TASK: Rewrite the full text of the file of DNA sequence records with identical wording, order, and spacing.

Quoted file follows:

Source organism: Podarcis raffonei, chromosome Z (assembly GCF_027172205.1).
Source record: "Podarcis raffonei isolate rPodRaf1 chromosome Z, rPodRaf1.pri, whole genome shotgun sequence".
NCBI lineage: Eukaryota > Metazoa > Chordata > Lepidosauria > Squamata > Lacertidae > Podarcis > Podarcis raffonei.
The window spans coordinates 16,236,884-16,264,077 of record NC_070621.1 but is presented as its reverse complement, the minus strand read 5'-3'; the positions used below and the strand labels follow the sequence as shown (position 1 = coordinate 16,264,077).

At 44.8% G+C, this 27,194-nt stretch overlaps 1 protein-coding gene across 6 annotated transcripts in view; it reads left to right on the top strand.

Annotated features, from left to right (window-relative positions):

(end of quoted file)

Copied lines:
Source organism: Podarcis raffonei, chromosome Z (assembly GCF_027172205.1).
Source record: "Podarcis raffonei isolate rPodRaf1 chromosome Z, rPodRaf1.pri, whole genome shotgun sequence".
NCBI lineage: Eukaryota > Metazoa > Chordata > Lepidosauria > Squamata > Lacertidae > Podarcis > Podarcis raffonei.
The window spans coordinates 16,236,884-16,264,077 of record NC_070621.1 but is presented as its reverse complement, the minus strand read 5'-3'; the positions used below and the strand labels follow the sequence as shown (position 1 = coordinate 16,264,077).

At 44.8% G+C, this 27,194-nt stretch overlaps 1 protein-coding gene across 6 annotated transcripts in view; it reads left to right on the top strand.

Annotated features, from left to right (window-relative positions):